Thousands join Million People March vs pork
MANILA - Thousands gathered on Monday in what has been dubbed as the "Million People March" to Rizal Park in Manila. Their battle cry: abolish the pork barrel and run after individuals who stole public funds.
Several groups gave conflicting numbers on the size of the crowd. The National Capital Region Police Office estimated the crowd size at 60,000 while the Manila Police District pegged the crowd at 75,000 at its height, which went down to 35,000 by noon.
The Manila Disaster Risk Reduction and Management Office pegged it at 350,000, which is a far cry from the million-strong turnout organizers had hoped would attend.
Participants from different walks of life arrived as early as 7 a.m. to attend the protest. Some of them were from militant groups, schools and different organizations.
Many were groups of families and friends, not affiliated with any activist organization, denouncing the misuse of pork barrel.
Among the high-profile personalities were Manila Archbishop Luis Antonio Cardinal Tagle, former Chief Justice Renato Corona who was booed by the crowd, and celebrities like Juana Change, Jim Paredes, Noel Trinidad and Robin Padilla.
Lawyer Eirene Aguila described the mood in Luneta as jovial, saying protesters ignored the light drizzle and muddy field to show a united front against the pork barrel scam.
"It's very alive. People from all walks of life. While it's starting to drizzle and it's really quite muddy people haven't left," she said Monday morning.
Rob Go, a teacher, likened the rally to the EDSA Dos revolt that toppled then President Joseph Estrada.
"Napakaraming taong nandito ngayon. Ngayon lang ulit nagkaroon ng ganitong kadaming tao na nagtipon tipon. The last time was in EDSA Dos in 2001," Go, a teaching associate at the University of the Philippines political science department, said.
Go said Monday's protest sends a clear message to Malacañang that the public will not tolerate corruption.
"Seryoso ang taumbayan. We can see that the number of people is evidence that the people are not apathetic. They are aware of the problem and they are willing to do their share, their part in order to ensure good governance and accountability," he told ANC.
Similar protests were also held in several provinces and even some cities in the US.
Tip of the iceberg
In an interview, economist and former NEDA secretary general Solita Monsod believes the P10 billion pork barrel scam is just the tip of the iceberg of a wide and massive malversation of public funds.
Monsod, who also attended the Million People March in Luneta, said out of the more than P100 billion in public funds, the Commission on Audit was only able to audit P39 billion due to the unavailability of documents.
She said the rich and poor have a stake in the issue because everyone pays taxes in one way or the other.
"Show your anger, rich or poor. Don't say it's not my business dahil lahat tayo dinadaya, binababoy, di na pwede yun!" Monsod said.
Monsod said the people should not only be angry at businesswoman Janet Lim Napoles, assuming the allegations are true.
"Bakit di tayo nagagalit sa mga mambabatas? O sa government agency na nagrelease ng pondo? Where does the responsibility lie? Do you think the NGO would have succeeded without the imprimatur of these officials? Of course not," she said.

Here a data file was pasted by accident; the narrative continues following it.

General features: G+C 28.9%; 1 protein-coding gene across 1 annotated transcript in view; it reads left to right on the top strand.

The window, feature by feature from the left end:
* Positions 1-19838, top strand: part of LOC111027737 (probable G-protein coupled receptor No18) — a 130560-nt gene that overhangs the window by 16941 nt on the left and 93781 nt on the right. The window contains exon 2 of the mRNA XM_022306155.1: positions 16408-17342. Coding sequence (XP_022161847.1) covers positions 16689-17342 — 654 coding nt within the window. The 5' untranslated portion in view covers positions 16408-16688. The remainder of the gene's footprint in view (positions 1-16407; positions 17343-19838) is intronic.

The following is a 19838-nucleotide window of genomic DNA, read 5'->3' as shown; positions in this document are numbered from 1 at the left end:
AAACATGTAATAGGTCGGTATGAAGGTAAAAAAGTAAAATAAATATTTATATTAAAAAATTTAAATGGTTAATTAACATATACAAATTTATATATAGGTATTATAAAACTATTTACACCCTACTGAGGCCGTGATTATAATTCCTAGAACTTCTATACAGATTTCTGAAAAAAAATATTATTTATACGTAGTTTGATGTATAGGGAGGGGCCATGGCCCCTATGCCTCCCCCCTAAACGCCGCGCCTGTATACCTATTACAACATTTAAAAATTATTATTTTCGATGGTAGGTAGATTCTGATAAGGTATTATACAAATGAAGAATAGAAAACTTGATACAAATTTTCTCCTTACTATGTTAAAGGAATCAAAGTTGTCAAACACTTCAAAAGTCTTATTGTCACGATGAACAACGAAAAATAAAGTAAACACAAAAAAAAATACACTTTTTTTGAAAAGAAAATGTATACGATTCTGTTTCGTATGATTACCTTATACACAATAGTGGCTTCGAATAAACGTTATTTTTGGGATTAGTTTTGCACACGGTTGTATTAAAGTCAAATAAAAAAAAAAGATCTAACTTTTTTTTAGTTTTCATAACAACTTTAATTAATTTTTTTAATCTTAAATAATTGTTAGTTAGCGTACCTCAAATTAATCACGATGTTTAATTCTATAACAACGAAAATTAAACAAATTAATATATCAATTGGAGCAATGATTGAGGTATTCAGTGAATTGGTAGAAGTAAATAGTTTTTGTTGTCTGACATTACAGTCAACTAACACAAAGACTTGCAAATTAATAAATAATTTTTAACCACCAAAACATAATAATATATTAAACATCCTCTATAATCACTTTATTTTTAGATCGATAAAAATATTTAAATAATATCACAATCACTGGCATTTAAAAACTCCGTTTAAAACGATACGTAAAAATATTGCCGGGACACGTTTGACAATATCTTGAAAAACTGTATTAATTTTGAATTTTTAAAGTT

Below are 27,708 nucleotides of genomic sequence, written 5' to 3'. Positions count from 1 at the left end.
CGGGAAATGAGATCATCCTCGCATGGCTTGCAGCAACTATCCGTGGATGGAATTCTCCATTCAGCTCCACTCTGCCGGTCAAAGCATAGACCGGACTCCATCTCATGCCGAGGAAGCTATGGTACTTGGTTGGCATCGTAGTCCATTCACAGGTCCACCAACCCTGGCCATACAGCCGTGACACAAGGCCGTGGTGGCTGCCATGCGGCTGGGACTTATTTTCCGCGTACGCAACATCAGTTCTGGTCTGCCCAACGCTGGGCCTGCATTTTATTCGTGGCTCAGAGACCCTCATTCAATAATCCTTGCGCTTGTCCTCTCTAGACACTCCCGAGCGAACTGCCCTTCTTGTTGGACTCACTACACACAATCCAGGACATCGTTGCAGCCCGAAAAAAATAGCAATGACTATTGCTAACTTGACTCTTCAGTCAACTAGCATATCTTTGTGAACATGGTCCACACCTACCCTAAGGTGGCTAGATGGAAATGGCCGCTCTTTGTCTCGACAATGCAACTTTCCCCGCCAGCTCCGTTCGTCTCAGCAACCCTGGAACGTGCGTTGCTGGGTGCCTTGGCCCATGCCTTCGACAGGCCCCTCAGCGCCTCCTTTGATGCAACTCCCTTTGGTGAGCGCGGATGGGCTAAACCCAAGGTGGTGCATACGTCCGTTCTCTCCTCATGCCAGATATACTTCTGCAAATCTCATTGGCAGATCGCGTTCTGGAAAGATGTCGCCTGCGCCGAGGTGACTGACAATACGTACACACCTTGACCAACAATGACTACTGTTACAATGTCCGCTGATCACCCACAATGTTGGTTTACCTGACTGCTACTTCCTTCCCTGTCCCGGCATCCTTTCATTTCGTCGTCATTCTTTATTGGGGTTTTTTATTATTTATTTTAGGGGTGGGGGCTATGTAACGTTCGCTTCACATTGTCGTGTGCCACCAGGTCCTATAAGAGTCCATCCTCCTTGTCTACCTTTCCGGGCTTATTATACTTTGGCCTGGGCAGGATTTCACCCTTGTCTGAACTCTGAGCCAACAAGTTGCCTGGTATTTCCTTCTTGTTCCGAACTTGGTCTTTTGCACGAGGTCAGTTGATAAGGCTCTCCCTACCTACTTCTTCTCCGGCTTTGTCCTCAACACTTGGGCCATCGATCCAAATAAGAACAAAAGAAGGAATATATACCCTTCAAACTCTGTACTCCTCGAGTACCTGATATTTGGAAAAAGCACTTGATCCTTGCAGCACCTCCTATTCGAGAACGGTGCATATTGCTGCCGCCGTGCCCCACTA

Prof. Prospero de Vera of the UP National College of Public Administration and Governance said the public's agitation seems to oversimplify the issue of discretion given to public officials in the use of public money.
While abolishing the pork funds may be a necessary route to ending the corruption in government, this should not have been the first step, he said.
“The abolition of the pork is the last step, not the first. The danger of making it first, we might not be able to look at the whole extent of the discretion,” De Vera said.
He noted all branches of government – the executive (including the Cabinet secretaries), the legislative and even the judiciary – all have discretionary funds.
“My worry is if we get agitated and obsessed with the discretion given to legislators, we may be missing the bigger picture.”
Former Socioeconomic Planning Secretary Cayetano Paderanga said while he condemns the misuse of funds, pork should not be abolished all together.
Paderanga said he wants to reform the pork barrel allocation with all transparency and accountability enforced.
He said local concerns may be drowned out in the national budgeting process. He said there should really be extra funds alloted for local programs and concerns but persons or officials handling it must be accountable.
Meanwhile, whistle-blowers in the pork barrel controversy wept upon seeing the public's response to calls for the abolition of the pork barrel system.
Gertrudes Luy, mother of pork scam whistleblower Benhur Luy, said their group is overwhelmed by the outpouring of support to their cause.
"Nagpapasalamat kami na maraming sumuporta sa amin dito. Yung lumabas na yung pork barrel. Buong buo kaming nagpapasalamt sa kanila," he said.
Another whistleblower said the large turnout has given their group strength.
The whistleblowers said the massive rally at Luneta has given them more courage to continue their fight against businesswoman Janet Lim Napoles, whom they accuse of stealing billions of pesos from pork barrel funds.
Their lawyer, Attorney Levito Baligod, is likewise touched by the sense of unity among the people.